Why does power need glory? Why did Vladimir Putin spend $51 billion on his leitourgia in Sochi? Political theater has ancient origins. Wealthy citizens of ancient Athens were expected to fund a great liturgy (“work of the people”) — a ship, a sporting event, a play, etc. A savvy Pericles advanced his political career by funding Aeschylus’s The Persians.
Bound up intimately with Putin’s ambitions, the opening ceremonies of the 2014 Winter Olympics in Sochi are a grand example of political theater. Why does Putin’s power need these the glory of Sochi?
The answer lies, I think, with the desire to turn deliberative and reflective public opinion into unanimous acclamation. A line of political theory running from Carl Schmitt to Giorgio Agamben argues that modern public opinion is simply the updated version of ancient acclamation. Here I’ll quibble, deferring to Kierkegaard, who distinguishes the acclamation of ancient throngs from public opinion of the modern body politic:
In antiquity the individual in the crowd had no significance whatsoever; the man of excellence stood for them all… The eminent personage dared to consider everything permissible, the individuals in the crowd nothing at all. Nowadays we understand that so and so many people make one individual, and in all consistency we compute numbers in connection with the most trivial things. For no other reason than to implement a whim, we add a few together to do it — that is, we dare to do it. (Kierkegaard, Two Ages, 85)
The authoritarian figure must stand for the body politic — in other words, the “man of excellence” or “eminent personage” needs acclamation — and supplant the deliberative process which is abstractly represented by “public opinion”. The dictator who desires to “stand for the crowd” requires acclamation. Acclamation, in turn, requires the deft use of political symbols. These must be ambiguous, non-specific enough to gain universal acclaim, not “sticky” enough to prompt deliberation.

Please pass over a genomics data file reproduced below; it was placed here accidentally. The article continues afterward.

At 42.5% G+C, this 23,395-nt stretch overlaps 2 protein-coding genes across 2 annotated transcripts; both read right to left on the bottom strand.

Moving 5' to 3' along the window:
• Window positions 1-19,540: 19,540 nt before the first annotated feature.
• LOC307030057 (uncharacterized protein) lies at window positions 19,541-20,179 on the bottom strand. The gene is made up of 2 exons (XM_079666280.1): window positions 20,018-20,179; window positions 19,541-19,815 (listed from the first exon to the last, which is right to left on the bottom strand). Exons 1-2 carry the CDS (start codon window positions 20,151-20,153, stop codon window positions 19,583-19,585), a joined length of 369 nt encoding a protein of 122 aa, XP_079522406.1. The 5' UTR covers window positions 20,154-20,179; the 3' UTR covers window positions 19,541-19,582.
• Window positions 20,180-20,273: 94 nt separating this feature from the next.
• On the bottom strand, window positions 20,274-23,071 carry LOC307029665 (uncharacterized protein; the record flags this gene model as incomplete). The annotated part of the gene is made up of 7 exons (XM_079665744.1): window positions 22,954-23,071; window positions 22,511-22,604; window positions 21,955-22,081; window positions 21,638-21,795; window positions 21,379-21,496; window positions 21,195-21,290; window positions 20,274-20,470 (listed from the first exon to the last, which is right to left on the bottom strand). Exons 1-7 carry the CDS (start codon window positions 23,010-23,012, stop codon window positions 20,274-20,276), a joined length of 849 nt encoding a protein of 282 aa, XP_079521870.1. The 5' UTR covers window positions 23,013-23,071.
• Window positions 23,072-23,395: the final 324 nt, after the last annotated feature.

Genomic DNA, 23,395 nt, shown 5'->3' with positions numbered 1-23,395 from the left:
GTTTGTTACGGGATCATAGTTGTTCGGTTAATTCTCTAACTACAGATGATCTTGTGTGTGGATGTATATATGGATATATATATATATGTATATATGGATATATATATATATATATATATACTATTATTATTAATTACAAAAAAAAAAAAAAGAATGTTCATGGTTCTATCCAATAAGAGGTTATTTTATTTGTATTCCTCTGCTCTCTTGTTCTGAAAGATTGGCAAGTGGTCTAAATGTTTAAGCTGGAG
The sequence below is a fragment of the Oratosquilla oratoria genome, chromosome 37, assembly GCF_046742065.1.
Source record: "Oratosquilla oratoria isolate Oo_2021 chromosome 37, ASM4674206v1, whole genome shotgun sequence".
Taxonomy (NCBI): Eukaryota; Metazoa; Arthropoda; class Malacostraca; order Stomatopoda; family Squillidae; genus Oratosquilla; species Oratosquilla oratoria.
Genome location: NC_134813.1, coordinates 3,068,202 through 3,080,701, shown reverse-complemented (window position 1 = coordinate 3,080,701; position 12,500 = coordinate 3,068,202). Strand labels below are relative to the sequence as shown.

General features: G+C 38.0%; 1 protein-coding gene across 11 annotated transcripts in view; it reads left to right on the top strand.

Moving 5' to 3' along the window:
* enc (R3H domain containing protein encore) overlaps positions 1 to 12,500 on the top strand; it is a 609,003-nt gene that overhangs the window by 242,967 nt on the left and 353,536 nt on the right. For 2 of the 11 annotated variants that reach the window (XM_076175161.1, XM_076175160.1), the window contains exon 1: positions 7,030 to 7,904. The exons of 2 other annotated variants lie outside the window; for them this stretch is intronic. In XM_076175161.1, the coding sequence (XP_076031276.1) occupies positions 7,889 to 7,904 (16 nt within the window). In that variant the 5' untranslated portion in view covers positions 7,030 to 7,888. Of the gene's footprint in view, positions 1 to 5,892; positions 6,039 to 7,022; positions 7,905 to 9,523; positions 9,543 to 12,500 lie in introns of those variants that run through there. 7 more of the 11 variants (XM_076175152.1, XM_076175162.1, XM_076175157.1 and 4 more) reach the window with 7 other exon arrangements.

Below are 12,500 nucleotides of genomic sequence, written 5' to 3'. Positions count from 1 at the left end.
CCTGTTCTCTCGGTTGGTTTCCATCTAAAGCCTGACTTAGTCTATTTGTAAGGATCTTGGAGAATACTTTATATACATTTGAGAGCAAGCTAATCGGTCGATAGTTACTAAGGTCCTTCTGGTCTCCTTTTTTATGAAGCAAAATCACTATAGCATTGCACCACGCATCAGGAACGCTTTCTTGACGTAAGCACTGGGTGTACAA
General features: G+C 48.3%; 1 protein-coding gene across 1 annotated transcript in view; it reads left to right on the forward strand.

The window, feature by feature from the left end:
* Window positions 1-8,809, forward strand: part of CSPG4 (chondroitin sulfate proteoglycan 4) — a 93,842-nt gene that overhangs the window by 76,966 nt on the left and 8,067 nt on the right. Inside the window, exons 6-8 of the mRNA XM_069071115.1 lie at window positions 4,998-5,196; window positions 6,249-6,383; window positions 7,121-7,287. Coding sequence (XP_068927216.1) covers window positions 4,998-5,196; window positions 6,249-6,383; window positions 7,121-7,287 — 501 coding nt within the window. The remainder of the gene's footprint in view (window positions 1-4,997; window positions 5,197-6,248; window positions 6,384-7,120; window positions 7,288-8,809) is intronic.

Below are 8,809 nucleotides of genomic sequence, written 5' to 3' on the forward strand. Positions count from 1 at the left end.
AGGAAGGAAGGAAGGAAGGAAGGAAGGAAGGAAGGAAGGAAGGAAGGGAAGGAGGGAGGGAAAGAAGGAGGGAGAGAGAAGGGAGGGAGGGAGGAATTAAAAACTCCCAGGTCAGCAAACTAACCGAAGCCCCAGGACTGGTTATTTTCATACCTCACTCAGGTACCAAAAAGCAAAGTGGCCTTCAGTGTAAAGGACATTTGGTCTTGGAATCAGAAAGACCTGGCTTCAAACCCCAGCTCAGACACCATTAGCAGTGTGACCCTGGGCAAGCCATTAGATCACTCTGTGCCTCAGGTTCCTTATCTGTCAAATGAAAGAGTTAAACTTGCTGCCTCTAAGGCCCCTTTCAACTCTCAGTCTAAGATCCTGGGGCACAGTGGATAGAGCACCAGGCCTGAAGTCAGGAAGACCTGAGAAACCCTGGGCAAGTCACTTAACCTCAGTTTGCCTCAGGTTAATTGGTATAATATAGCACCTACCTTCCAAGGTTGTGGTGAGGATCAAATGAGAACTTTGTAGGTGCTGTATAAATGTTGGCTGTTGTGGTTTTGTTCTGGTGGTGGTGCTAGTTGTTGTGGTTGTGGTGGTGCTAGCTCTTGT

Let’s fixate on two symbols in the opening ceremonies of Vladimir Putin’s leitourgia at Sochi. Did the ‘first Russians’ arrive on triremes or Viking longships? Was this an Aeneas, sailing from Troy to found the “Third Rome” at Moscow? Or was this Rurik leading the ‘Rus people? The symbol of the ‘first Russians’, arriving in the Motherland on their ships, navigated a perfect ambiguity, melding together the religious claim of the Russian Orthodoxy to be the heirs of the See of Peter, the imperial pretensions of the tsars, and the nationalism of ethnographic origins. The ‘first Russians’ could signify so many things, what Russian would not acclaim it?
A more obvious symbol — and a yet more ambiguous one — was the symbol of the red balloon, which the young girl Lyubov (Love) let go to symbolize the end of communism. I recalled the Albert Lamorisse’s famous 1956 film The Red Balloon, in which the red balloon is the only vibrant hope in a dingy, colorless working-class Parisian neighborhood. The red balloon is the object of faith, persecuted by a gang of thugs. Is this nostalgia for Russian communism, an innocent girl letting go of her hopes? Or is it a symbol of overcoming the childish experiment of communism? Again, the ‘red balloon’ could signify so many things, what Russian would not acclaim it?